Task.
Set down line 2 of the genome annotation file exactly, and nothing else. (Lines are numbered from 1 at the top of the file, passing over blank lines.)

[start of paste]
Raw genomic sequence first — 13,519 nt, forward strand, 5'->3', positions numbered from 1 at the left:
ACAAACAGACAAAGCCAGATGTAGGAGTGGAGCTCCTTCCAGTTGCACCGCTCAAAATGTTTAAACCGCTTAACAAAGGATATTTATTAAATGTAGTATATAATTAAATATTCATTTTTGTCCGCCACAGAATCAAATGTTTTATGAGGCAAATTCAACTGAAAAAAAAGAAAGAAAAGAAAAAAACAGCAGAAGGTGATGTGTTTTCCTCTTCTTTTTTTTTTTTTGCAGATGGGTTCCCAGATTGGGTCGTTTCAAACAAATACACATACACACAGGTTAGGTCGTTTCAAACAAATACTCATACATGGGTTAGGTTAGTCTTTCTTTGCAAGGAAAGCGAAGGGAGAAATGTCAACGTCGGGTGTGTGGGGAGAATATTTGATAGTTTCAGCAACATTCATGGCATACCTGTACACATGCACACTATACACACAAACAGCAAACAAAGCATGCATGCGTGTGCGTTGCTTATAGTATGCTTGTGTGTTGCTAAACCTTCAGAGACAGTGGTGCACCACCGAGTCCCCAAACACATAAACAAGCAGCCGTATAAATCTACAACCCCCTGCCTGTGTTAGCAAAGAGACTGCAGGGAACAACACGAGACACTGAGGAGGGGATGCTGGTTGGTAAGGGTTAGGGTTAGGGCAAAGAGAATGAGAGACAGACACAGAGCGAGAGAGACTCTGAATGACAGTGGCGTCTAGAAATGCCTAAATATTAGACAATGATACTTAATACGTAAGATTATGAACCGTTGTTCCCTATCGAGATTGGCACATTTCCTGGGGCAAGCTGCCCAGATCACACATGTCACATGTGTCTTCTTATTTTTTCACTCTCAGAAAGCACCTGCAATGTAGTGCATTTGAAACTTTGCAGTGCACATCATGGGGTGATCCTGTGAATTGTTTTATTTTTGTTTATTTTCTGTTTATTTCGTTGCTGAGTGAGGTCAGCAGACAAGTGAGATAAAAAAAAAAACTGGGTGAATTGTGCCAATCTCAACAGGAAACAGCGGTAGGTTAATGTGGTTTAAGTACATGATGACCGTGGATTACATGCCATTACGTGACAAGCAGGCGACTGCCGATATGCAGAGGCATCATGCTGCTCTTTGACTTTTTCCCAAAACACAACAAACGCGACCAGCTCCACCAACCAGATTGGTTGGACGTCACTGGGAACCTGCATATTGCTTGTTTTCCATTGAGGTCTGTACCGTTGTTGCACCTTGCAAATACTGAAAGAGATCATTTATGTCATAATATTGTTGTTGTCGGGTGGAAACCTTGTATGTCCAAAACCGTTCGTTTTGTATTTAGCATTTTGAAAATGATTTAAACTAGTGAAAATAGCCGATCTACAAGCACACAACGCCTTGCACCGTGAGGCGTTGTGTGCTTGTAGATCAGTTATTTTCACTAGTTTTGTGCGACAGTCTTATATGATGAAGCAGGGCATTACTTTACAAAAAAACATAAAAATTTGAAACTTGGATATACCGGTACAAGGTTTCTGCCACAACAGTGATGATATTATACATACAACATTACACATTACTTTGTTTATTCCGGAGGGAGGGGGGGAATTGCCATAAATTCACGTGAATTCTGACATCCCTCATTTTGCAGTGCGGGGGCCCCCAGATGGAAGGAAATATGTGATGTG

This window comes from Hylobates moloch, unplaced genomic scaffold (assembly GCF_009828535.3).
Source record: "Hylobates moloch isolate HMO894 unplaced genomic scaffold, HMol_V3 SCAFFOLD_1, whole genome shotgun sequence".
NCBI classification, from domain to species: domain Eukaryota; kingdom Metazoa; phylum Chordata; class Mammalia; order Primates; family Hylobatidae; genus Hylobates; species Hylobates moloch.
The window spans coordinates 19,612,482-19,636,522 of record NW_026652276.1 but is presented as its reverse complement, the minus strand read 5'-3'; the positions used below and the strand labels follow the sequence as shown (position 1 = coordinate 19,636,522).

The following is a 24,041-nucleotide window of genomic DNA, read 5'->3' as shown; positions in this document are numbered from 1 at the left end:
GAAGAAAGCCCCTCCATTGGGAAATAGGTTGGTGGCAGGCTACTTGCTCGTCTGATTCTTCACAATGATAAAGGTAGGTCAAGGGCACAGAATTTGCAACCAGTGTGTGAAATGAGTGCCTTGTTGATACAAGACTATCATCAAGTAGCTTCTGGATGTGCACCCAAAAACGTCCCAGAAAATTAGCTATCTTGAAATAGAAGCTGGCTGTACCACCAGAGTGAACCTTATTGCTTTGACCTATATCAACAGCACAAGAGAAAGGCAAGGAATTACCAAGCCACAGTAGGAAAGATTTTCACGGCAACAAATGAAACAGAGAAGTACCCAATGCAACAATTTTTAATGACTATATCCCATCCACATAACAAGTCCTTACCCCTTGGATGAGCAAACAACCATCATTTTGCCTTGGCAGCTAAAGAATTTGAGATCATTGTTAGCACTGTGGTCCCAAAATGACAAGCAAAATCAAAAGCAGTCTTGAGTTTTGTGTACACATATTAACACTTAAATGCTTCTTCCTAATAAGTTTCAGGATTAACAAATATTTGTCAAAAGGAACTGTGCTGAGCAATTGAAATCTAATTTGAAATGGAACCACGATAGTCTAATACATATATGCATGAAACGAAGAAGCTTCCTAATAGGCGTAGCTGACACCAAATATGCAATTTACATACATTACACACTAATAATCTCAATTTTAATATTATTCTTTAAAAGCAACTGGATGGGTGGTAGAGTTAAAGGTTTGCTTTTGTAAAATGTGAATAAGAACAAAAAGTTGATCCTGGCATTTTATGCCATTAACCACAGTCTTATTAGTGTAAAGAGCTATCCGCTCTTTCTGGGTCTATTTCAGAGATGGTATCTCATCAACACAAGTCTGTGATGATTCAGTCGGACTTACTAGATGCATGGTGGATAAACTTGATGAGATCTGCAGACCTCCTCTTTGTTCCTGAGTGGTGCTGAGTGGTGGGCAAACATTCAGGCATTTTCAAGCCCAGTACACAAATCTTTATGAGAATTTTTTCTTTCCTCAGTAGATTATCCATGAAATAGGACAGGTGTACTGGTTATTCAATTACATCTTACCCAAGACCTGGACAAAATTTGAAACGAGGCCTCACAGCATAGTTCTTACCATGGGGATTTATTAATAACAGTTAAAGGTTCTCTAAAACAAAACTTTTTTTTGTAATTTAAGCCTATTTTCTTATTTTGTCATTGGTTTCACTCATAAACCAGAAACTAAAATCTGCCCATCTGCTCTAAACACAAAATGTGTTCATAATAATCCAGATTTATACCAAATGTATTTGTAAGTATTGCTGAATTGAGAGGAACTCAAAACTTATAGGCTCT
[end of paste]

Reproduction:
ACAAACAGACAAAGCCAGATGTAGGAGTGGAGCTCCTTCCAGTTGCACCGCTCAAAATGTTTAAACCGCTTAACAAAGGATATTTATTAAATGTAGTATATAATTAAATATTCATTTTTGTCCGCCACAGAATCAAATGTTTTATGAGGCAAATTCAACTGAAAAAAAAGAAAGAAAAGAAAAAAACAGCAGAAGGTGATGTGTTTTCCTCTTCTTTTTTTTTTTTTGCAGATGGGTTCCCAGATTGGGTCGTTTCAAACAAATACACATACACACAGGTTAGGTCGTTTCAAACAAATACTCATACATGGGTTAGGTTAGTCTTTCTTTGCAAGGAAAGCGAAGGGAGAAATGTCAACGTCGGGTGTGTGGGGAGAATATTTGATAGTTTCAGCAACATTCATGGCATACCTGTACACATGCACACTATACACACAAACAGCAAACAAAGCATGCATGCGTGTGCGTTGCTTATAGTATGCTTGTGTGTTGCTAAACCTTCAGAGACAGTGGTGCACCACCGAGTCCCCAAACACATAAACAAGCAGCCGTATAAATCTACAACCCCCTGCCTGTGTTAGCAAAGAGACTGCAGGGAACAACACGAGACACTGAGGAGGGGATGCTGGTTGGTAAGGGTTAGGGTTAGGGCAAAGAGAATGAGAGACAGACACAGAGCGAGAGAGACTCTGAATGACAGTGGCGTCTAGAAATGCCTAAATATTAGACAATGATACTTAATACGTAAGATTATGAACCGTTGTTCCCTATCGAGATTGGCACATTTCCTGGGGCAAGCTGCCCAGATCACACATGTCACATGTGTCTTCTTATTTTTTCACTCTCAGAAAGCACCTGCAATGTAGTGCATTTGAAACTTTGCAGTGCACATCATGGGGTGATCCTGTGAATTGTTTTATTTTTGTTTATTTTCTGTTTATTTCGTTGCTGAGTGAGGTCAGCAGACAAGTGAGATAAAAAAAAAAACTGGGTGAATTGTGCCAATCTCAACAGGAAACAGCGGTAGGTTAATGTGGTTTAAGTACATGATGACCGTGGATTACATGCCATTACGTGACAAGCAGGCGACTGCCGATATGCAGAGGCATCATGCTGCTCTTTGACTTTTTCCCAAAACACAACAAACGCGACCAGCTCCACCAACCAGATTGGTTGGACGTCACTGGGAACCTGCATATTGCTTGTTTTCCATTGAGGTCTGTACCGTTGTTGCACCTTGCAAATACTGAAAGAGATCATTTATGTCATAATATTGTTGTTGTCGGGTGGAAACCTTGTATGTCCAAAACCGTTCGTTTTGTATTTAGCATTTTGAAAATGATTTAAACTAGTGAAAATAGCCGATCTACAAGCACACAACGCCTTGCACCGTGAGGCGTTGTGTGCTTGTAGATCAGTTATTTTCACTAGTTTTGTGCGACAGTCTTATATGATGAAGCAGGGCATTACTTTACAAAAAAACATAAAAATTTGAAACTTGGATATACCGGTACAAGGTTTCTGCCACAACAGTGATGATATTATACATACAACATTACACATTACTTTGTTTATTCCGGAGGGAGGGGGGGAATTGCCATAAATTCACGTGAATTCTGACATCCCTCATTTTGCAGTGCGGGGGCCCCCAGATGGAAGGAAATATGTGATGTG